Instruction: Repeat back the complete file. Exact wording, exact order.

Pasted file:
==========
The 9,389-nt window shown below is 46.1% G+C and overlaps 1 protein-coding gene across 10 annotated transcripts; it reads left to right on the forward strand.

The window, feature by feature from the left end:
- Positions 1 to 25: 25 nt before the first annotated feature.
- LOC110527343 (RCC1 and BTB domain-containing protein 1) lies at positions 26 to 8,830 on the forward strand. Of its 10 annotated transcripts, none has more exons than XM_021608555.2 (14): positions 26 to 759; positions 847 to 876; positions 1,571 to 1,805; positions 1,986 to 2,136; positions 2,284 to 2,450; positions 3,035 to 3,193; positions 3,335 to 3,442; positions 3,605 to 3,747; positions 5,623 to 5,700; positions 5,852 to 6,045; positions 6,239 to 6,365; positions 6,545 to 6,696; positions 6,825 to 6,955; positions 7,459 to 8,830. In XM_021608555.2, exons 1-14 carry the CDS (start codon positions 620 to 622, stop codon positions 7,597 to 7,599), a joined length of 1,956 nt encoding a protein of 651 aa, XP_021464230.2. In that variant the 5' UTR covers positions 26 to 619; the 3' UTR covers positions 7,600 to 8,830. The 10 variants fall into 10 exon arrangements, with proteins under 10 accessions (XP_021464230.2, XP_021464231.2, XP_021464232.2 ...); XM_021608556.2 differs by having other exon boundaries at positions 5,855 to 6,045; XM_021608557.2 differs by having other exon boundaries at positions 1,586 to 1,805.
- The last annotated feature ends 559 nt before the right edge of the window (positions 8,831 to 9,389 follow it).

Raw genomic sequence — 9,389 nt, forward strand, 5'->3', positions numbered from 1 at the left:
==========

The 9,389-nt window shown below is 46.1% G+C and overlaps 1 protein-coding gene across 10 annotated transcripts; it reads left to right on the forward strand.

The window, feature by feature from the left end:
- Positions 1 to 25: 25 nt before the first annotated feature.
- LOC110527343 (RCC1 and BTB domain-containing protein 1) lies at positions 26 to 8,830 on the forward strand. Of its 10 annotated transcripts, none has more exons than XM_021608555.2 (14): positions 26 to 759; positions 847 to 876; positions 1,571 to 1,805; positions 1,986 to 2,136; positions 2,284 to 2,450; positions 3,035 to 3,193; positions 3,335 to 3,442; positions 3,605 to 3,747; positions 5,623 to 5,700; positions 5,852 to 6,045; positions 6,239 to 6,365; positions 6,545 to 6,696; positions 6,825 to 6,955; positions 7,459 to 8,830. In XM_021608555.2, exons 1-14 carry the CDS (start codon positions 620 to 622, stop codon positions 7,597 to 7,599), a joined length of 1,956 nt encoding a protein of 651 aa, XP_021464230.2. In that variant the 5' UTR covers positions 26 to 619; the 3' UTR covers positions 7,600 to 8,830. The 10 variants fall into 10 exon arrangements, with proteins under 10 accessions (XP_021464230.2, XP_021464231.2, XP_021464232.2 ...); XM_021608556.2 differs by having other exon boundaries at positions 5,855 to 6,045; XM_021608557.2 differs by having other exon boundaries at positions 1,586 to 1,805.
- The last annotated feature ends 559 nt before the right edge of the window (positions 8,831 to 9,389 follow it).

Raw genomic sequence — 9,389 nt, forward strand, 5'->3', positions numbered from 1 at the left: